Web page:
CAD/CAM is an abbrieviation of computer-aided design and computer-aided manufacturing.
Computer-aided design (CAD) is the use of a wide range of computer-based tools that assist engineers, architects and other design professionals in their design activities. It is the main geometry authoring tool within the Product Lifecycle Management process and involves both software and sometimes special-purpose hardware. Current packages range from 2D vector based drafting systems to 3D solid and surface modellers.
CAD is used to design, develop and optimize products, which can be goods used by end consumers or intermediate goods used in other products. CAD is also extensively used in the design of tools and macry used in the manufacture of components, and in the drafting and design of all types of buildings, from small residential types (houses) to the largest commercial and industrial structures (hospitals and factories).
CAD is mainly used for detailed engineering of 3D models and/or 2D drawings of physical components, but it is also used throughout the engineering process from conceptual design and layout of products, through strength and dynamic analysis of assemblies to definition of manufacturing methods of components.
CAD has become an especially important technology, within CAx, with benefits, such as lower product development costs and a greatly shortened design cycle, because CAD enables designers to lay out and develop their work on screen, print it out and save it for future editing, saving a lot of time on their drawings.
Fields of Use :
The AEC industry- Architecture, engineering and construction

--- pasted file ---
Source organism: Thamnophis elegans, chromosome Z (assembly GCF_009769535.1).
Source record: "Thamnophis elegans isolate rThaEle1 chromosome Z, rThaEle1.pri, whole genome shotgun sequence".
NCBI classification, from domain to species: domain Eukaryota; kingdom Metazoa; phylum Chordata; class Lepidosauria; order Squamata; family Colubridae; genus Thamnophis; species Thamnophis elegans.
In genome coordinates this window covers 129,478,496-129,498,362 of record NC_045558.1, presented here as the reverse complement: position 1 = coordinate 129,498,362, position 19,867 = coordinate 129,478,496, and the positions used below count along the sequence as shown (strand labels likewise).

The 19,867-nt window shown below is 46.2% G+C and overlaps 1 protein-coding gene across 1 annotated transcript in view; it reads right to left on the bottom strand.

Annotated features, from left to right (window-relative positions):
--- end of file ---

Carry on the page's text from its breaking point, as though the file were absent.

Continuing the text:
- Civil Engineering and Infrastructure
- Roads and Highways
- Water Supply and Hydraulic Engineering
- Mapping and Surveying
- Factory Layout
- Mechanical (MCAD) Engineering
- Bio-mechanical systems
- Electronic and Electrical (ECAD)
- Electrical Engineering
- Manufacturing process planning
- Industrial Design
- Apparel and Textile CAD
- Garden design
- Building engineering
- Railroads and Tunnels
- Storm Drain, Wastewater and Sewer systems
- (Chemical) Plant Design
- Heating, Ventilation and air-conditioning (HVAC)
- Automotive - vehicles
- Consumer Goods
- Ship Building
- Electronic design automation (EDA)
- Digital circuit design
- Power Systems Engineering
- Power Analytics
- Software applications
- Fashion Design
The capabilities of modern CAD systems include:
- Wireframe geometry creation
- 3D parametric feature based modelling, Solid modelling
- Freeform surface modelling
- Automated design of assemblies, which are collections of parts and/or other assemblies
- create Engineering drawings from the solid models
- Reuse of design components
- Ease of modification of design of model and the production of multiple versions
- Automatic generation of standard components of the design
- Validation/verification of designs against specifications and design rules
- Simulation of designs without building a physical prototype
- Output of engineering documentation, such as manufacturing drawings, and Bills of Materials to reflect the BOM required to build the product
- Import/Export routines to exchange data with other software packages
- Output of design data directly to manufacturing facilities
- Output directly to a Rapid Prototyping or Rapid Manufacture Machine for industrial prototypes
- maintain libraries of parts and assemblies
- calculate mass properties of parts and assemblies
- calculate mass properties of parts and assemblies
- Bi-directional parametric association (modification of any feature is reflected in all information relying on that feature; drawings, mass properties, assemblies, etc... and counter wise)
- kinematics, interference and clearance checking of assemblies
- sheet metal
- hose/cable routing
- electrical component packaging
- inclusion of programming code in a model to control and relate desired attributes of the model